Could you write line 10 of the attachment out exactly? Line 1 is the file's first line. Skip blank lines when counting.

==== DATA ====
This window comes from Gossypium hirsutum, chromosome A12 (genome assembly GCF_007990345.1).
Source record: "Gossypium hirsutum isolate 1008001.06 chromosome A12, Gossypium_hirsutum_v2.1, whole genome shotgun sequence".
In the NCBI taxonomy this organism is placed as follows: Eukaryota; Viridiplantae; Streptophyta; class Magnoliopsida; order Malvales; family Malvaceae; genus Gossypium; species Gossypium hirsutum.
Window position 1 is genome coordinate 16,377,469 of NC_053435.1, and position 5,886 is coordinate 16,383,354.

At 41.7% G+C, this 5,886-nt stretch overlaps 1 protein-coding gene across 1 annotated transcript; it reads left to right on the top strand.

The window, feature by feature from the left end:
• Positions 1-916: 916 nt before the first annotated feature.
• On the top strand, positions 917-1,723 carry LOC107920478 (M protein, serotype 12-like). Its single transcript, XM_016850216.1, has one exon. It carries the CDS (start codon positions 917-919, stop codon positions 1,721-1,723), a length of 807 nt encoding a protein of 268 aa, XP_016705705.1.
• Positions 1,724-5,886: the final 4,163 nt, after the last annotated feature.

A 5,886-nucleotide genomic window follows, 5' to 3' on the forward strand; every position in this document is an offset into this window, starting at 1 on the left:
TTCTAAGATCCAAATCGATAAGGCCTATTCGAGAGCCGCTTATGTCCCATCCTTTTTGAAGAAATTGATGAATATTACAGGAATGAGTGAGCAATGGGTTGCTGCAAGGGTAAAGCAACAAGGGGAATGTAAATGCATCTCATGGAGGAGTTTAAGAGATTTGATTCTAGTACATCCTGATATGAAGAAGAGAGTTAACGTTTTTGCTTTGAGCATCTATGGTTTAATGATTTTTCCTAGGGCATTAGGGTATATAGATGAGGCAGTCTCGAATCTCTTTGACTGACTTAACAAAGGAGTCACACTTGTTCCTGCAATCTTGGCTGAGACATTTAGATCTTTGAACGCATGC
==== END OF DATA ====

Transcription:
A 5,886-nucleotide genomic window follows, 5' to 3' on the forward strand; every position in this document is an offset into this window, starting at 1 on the left: